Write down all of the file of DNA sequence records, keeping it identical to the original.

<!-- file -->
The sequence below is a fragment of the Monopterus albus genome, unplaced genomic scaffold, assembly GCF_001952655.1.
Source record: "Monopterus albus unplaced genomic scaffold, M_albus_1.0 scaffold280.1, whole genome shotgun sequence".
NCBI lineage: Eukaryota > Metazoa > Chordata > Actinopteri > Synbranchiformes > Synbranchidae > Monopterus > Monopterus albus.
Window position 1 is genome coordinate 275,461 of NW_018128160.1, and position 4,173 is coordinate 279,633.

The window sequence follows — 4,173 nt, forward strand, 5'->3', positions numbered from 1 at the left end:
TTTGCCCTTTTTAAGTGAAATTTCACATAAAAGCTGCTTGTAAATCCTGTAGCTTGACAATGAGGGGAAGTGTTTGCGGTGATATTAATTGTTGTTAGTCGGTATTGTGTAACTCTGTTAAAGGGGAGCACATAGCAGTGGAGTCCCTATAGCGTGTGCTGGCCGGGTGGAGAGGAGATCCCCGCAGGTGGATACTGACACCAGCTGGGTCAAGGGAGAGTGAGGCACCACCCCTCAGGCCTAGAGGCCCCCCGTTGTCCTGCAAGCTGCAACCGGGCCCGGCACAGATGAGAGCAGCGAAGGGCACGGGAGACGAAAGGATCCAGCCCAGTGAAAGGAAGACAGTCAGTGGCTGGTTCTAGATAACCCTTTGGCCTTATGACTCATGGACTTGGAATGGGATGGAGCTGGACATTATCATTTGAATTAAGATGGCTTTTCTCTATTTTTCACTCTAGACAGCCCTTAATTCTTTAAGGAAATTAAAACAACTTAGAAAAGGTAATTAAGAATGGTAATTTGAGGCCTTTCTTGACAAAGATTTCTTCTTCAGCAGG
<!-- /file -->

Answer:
The sequence below is a fragment of the Monopterus albus genome, unplaced genomic scaffold, assembly GCF_001952655.1.
Source record: "Monopterus albus unplaced genomic scaffold, M_albus_1.0 scaffold280.1, whole genome shotgun sequence".
NCBI lineage: Eukaryota > Metazoa > Chordata > Actinopteri > Synbranchiformes > Synbranchidae > Monopterus > Monopterus albus.
Window position 1 is genome coordinate 275,461 of NW_018128160.1, and position 4,173 is coordinate 279,633.

The window sequence follows — 4,173 nt, forward strand, 5'->3', positions numbered from 1 at the left end:
TTTGCCCTTTTTAAGTGAAATTTCACATAAAAGCTGCTTGTAAATCCTGTAGCTTGACAATGAGGGGAAGTGTTTGCGGTGATATTAATTGTTGTTAGTCGGTATTGTGTAACTCTGTTAAAGGGGAGCACATAGCAGTGGAGTCCCTATAGCGTGTGCTGGCCGGGTGGAGAGGAGATCCCCGCAGGTGGATACTGACACCAGCTGGGTCAAGGGAGAGTGAGGCACCACCCCTCAGGCCTAGAGGCCCCCCGTTGTCCTGCAAGCTGCAACCGGGCCCGGCACAGATGAGAGCAGCGAAGGGCACGGGAGACGAAAGGATCCAGCCCAGTGAAAGGAAGACAGTCAGTGGCTGGTTCTAGATAACCCTTTGGCCTTATGACTCATGGACTTGGAATGGGATGGAGCTGGACATTATCATTTGAATTAAGATGGCTTTTCTCTATTTTTCACTCTAGACAGCCCTTAATTCTTTAAGGAAATTAAAACAACTTAGAAAAGGTAATTAAGAATGGTAATTTGAGGCCTTTCTTGACAAAGATTTCTTCTTCAGCAGG